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Anyone who thought the story of Stormy Daniels’s alleged affair with Donald Trump would blow over quickly should think again. Not only is Daniels not going anywhere, but she’s drawing other people into the scandal, including Keith Davidson, her former attorney.

Davidson represented Daniels in the negotiations between her and Trump for the non-disclosure agreement she signed regarding the affair she and Trump allegedly had in 2006. Under the terms of the non-disclosure agreement, Daniels was to keep quiet about the affair in exchange for $130,000.

Daniels kept her end of the deal for the first five years. Then, in 2011 she tried to sell the story of the affair to a magazine, which had agreed to pay her $15,000 for the story. But Trump’s attorney, Michael Cohen, allegedly threatened to sue the magazine, which backed out and never paid Daniels for the story.

Daniels said she was also threatened by a man in a parking lot while she was with her daughter, who was an infant at the time. The man allegedly told Daniels to leave Trump alone, saying it would be “a shame” if anything were to happen to her.

Although that kept Daniels quiet for the next five years, she has since come out and spoken publicly about the affair she allegedly had with Trump all those years ago.

At first, Daniels merely hinted at the possibility of an affair and refused to explicitly confirm or deny its existence. She received lots of media attention and was invited to be on various talk shows, but she consistently cited her non-disclosure agreement as the reason she could not directly talk about the alleged affair. It wasn’t until a few months ago that Daniels started talking more openly about the affair and its aftermath, claiming the non-disclosure agreement was invalid because Trump never actually signed it. Continue reading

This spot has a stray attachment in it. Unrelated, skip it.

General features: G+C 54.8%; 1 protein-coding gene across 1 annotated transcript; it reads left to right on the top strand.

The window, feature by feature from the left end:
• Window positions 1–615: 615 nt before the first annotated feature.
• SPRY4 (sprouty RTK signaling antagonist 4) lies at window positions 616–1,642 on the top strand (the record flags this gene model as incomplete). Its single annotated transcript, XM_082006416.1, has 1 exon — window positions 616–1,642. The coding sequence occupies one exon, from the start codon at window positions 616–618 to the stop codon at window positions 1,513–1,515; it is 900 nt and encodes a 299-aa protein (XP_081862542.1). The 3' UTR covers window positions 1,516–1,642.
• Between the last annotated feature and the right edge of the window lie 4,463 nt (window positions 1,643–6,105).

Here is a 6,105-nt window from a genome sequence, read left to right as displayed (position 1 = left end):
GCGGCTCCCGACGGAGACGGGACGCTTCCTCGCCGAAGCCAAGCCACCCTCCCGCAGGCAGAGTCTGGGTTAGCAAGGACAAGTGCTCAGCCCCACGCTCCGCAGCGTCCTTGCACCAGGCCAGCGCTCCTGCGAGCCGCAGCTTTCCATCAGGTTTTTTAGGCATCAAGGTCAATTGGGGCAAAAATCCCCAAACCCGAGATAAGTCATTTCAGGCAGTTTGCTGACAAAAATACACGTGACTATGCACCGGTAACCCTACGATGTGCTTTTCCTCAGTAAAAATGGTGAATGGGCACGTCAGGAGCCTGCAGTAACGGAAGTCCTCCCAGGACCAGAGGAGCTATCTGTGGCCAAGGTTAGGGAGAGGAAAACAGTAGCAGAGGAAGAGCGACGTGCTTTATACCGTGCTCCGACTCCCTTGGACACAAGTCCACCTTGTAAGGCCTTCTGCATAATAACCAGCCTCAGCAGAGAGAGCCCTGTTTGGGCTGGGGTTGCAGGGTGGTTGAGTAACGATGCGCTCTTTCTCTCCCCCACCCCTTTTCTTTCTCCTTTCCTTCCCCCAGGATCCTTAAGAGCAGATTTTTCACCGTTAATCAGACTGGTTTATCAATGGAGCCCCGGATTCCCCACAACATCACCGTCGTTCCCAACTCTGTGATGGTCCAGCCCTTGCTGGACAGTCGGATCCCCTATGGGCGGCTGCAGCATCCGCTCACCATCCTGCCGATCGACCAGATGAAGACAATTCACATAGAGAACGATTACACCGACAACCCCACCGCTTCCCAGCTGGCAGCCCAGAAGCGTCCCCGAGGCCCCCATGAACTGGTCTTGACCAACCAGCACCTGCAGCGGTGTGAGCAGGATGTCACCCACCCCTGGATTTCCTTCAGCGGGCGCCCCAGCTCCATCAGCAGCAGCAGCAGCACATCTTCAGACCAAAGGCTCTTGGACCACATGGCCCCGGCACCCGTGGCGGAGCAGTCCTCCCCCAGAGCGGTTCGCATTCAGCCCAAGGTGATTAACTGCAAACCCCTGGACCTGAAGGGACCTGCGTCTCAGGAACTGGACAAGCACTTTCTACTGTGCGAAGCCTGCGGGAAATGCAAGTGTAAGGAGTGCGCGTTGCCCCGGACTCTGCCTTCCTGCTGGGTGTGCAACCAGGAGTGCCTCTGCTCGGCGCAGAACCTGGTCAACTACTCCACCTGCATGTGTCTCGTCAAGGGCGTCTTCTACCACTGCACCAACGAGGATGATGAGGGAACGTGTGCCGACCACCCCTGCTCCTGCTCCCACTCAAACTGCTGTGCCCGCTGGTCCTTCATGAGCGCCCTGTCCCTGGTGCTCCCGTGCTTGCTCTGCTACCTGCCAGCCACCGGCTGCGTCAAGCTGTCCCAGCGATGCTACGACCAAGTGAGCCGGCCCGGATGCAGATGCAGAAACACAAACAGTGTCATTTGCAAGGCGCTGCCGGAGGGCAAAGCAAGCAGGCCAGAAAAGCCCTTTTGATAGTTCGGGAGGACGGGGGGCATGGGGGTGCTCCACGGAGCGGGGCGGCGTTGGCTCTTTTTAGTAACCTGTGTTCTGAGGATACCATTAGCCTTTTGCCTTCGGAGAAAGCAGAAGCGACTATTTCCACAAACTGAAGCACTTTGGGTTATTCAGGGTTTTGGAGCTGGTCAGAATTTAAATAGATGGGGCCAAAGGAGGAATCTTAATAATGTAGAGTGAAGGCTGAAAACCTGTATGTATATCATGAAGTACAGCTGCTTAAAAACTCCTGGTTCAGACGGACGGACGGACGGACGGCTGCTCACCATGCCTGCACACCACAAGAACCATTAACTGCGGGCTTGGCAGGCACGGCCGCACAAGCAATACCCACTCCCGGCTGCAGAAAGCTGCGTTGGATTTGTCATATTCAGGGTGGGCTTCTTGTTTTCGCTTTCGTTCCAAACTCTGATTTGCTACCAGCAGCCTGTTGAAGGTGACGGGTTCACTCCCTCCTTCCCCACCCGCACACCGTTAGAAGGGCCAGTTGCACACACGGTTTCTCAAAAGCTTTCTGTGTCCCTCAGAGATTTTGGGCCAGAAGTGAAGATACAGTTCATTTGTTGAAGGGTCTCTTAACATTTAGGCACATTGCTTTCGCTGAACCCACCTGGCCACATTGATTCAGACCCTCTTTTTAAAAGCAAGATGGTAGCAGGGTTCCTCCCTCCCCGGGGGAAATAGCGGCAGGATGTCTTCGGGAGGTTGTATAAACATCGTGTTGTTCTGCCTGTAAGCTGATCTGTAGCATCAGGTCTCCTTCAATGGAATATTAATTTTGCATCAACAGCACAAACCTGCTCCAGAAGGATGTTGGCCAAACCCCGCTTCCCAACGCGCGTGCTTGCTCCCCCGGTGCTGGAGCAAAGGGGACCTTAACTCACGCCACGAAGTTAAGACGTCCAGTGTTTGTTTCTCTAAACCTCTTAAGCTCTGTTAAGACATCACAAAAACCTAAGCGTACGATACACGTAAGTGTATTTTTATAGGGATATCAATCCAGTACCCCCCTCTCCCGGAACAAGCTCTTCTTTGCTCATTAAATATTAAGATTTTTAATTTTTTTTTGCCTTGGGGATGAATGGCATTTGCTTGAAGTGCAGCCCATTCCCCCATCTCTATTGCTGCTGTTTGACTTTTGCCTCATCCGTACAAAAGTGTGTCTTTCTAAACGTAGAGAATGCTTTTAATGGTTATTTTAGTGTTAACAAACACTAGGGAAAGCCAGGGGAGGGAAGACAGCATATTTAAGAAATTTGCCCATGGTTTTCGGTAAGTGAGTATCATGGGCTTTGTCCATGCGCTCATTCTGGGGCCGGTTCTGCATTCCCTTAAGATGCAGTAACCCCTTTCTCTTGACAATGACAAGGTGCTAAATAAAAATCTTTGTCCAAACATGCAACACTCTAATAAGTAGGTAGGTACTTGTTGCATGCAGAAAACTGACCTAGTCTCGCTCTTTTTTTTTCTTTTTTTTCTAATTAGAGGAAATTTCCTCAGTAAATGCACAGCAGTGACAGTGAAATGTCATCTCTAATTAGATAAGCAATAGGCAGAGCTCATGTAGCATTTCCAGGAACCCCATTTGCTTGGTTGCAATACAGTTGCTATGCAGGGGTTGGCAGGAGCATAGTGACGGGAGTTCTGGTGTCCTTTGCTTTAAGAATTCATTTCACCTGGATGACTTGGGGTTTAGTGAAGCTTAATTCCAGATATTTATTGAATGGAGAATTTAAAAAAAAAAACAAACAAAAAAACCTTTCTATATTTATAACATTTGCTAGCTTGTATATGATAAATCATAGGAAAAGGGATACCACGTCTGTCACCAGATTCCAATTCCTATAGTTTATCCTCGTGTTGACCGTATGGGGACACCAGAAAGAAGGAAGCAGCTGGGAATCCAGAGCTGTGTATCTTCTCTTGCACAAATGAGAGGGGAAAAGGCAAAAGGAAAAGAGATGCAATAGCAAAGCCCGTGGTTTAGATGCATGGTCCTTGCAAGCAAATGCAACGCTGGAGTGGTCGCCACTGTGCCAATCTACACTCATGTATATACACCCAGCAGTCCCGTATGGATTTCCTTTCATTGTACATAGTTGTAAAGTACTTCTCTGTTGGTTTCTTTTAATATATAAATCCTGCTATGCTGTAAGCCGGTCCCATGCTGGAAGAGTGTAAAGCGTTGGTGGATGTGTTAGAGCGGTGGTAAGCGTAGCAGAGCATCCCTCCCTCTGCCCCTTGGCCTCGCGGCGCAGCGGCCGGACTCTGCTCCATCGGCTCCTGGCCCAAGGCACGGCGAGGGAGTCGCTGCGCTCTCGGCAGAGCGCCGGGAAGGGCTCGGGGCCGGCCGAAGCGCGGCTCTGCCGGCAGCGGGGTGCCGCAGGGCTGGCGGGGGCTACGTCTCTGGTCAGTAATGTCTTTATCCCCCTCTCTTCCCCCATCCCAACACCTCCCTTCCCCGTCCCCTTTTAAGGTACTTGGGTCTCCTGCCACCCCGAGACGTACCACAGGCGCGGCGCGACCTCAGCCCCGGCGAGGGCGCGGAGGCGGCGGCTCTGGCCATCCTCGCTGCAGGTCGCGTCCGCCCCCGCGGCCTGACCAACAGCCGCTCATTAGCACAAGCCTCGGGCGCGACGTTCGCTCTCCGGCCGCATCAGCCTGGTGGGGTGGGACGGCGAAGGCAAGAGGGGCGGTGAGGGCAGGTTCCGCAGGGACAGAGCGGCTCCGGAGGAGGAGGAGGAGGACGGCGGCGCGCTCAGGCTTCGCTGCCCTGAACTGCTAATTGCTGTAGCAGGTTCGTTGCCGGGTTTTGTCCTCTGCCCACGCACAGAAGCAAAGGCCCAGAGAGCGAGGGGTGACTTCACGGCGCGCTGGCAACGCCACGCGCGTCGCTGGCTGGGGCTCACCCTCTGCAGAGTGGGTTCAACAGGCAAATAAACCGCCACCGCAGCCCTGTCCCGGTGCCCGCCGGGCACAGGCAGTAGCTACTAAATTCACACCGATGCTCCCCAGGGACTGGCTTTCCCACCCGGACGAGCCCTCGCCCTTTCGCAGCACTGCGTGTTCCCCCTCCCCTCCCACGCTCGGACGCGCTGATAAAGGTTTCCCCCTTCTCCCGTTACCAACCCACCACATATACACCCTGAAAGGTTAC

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When a worker starts saying bad things about their employer in public, it tends to raise a certain question: are they a whistleblower or are they a disgruntled employee trying to sabotage an honest company?

According to Tesla, Martin Tripp, who used to work as a process technician for the car manufacturer, is allegedly a saboteur who is actively trying to inflict financial harm on the company. Among the allegations listed in Tesla’s complaint are defamation and theft of trade secrets.

The business defamation and trade secret lawsuit alleges Tripp wrote software that was designed to hack Tesla’s manufacturing operating system (MOS). The lawsuit claims Tripp admitted to doing so and to transferring data to third parties without Tesla’s knowledge or consent. The data Tripp allegedly stole is said to include dozens of photos and at least one video, all showing how Tesla’s MOS works.

As if that weren’t bad enough, the business lawsuit further alleges Tripp made defamatory comments about the company to the media. As an example, Tesla’s complaint points to some comments Tripp made saying some of the company’s Model 3 vehicles had punctured battery cells, but the company insists no punctured cells (battery or otherwise) have ever been used in any of their vehicles. Continue reading